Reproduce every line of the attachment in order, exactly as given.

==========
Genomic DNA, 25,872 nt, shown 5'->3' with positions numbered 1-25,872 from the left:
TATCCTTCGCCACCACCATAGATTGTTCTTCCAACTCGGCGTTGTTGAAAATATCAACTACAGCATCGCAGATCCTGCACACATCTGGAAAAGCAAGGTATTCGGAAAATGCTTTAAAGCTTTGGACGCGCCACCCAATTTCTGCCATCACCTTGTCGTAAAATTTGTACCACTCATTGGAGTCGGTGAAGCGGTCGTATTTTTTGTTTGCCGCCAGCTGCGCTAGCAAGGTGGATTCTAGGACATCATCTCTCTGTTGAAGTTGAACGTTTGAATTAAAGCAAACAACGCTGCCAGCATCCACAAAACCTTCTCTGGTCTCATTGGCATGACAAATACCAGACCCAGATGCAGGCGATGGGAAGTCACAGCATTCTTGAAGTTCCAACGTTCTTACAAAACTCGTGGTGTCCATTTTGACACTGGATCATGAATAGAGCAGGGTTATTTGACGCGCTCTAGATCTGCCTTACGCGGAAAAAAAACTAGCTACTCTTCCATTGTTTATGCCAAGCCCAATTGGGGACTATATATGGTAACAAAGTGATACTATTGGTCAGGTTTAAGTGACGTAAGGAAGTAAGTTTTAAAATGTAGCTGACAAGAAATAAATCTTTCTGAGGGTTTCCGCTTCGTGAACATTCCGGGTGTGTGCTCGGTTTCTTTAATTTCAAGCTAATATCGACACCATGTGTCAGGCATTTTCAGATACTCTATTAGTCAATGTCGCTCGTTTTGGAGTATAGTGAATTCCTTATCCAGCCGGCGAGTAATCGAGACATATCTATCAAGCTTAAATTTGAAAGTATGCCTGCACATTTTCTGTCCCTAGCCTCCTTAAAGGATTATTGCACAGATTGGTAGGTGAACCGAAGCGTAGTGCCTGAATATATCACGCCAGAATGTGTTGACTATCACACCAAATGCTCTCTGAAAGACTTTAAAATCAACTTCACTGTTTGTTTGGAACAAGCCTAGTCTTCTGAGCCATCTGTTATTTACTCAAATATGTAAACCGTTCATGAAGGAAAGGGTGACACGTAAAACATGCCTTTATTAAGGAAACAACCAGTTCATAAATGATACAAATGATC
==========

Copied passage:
Genomic DNA, 25,872 nt, shown 5'->3' with positions numbered 1-25,872 from the left:
TATCCTTCGCCACCACCATAGATTGTTCTTCCAACTCGGCGTTGTTGAAAATATCAACTACAGCATCGCAGATCCTGCACACATCTGGAAAAGCAAGGTATTCGGAAAATGCTTTAAAGCTTTGGACGCGCCACCCAATTTCTGCCATCACCTTGTCGTAAAATTTGTACCACTCATTGGAGTCGGTGAAGCGGTCGTATTTTTTGTTTGCCGCCAGCTGCGCTAGCAAGGTGGATTCTAGGACATCATCTCTCTGTTGAAGTTGAACGTTTGAATTAAAGCAAACAACGCTGCCAGCATCCACAAAACCTTCTCTGGTCTCATTGGCATGACAAATACCAGACCCAGATGCAGGCGATGGGAAGTCACAGCATTCTTGAAGTTCCAACGTTCTTACAAAACTCGTGGTGTCCATTTTGACACTGGATCATGAATAGAGCAGGGTTATTTGACGCGCTCTAGATCTGCCTTACGCGGAAAAAAAACTAGCTACTCTTCCATTGTTTATGCCAAGCCCAATTGGGGACTATATATGGTAACAAAGTGATACTATTGGTCAGGTTTAAGTGACGTAAGGAAGTAAGTTTTAAAATGTAGCTGACAAGAAATAAATCTTTCTGAGGGTTTCCGCTTCGTGAACATTCCGGGTGTGTGCTCGGTTTCTTTAATTTCAAGCTAATATCGACACCATGTGTCAGGCATTTTCAGATACTCTATTAGTCAATGTCGCTCGTTTTGGAGTATAGTGAATTCCTTATCCAGCCGGCGAGTAATCGAGACATATCTATCAAGCTTAAATTTGAAAGTATGCCTGCACATTTTCTGTCCCTAGCCTCCTTAAAGGATTATTGCACAGATTGGTAGGTGAACCGAAGCGTAGTGCCTGAATATATCACGCCAGAATGTGTTGACTATCACACCAAATGCTCTCTGAAAGACTTTAAAATCAACTTCACTGTTTGTTTGGAACAAGCCTAGTCTTCTGAGCCATCTGTTATTTACTCAAATATGTAAACCGTTCATGAAGGAAAGGGTGACACGTAAAACATGCCTTTATTAAGGAAACAACCAGTTCATAAATGATACAAATGATC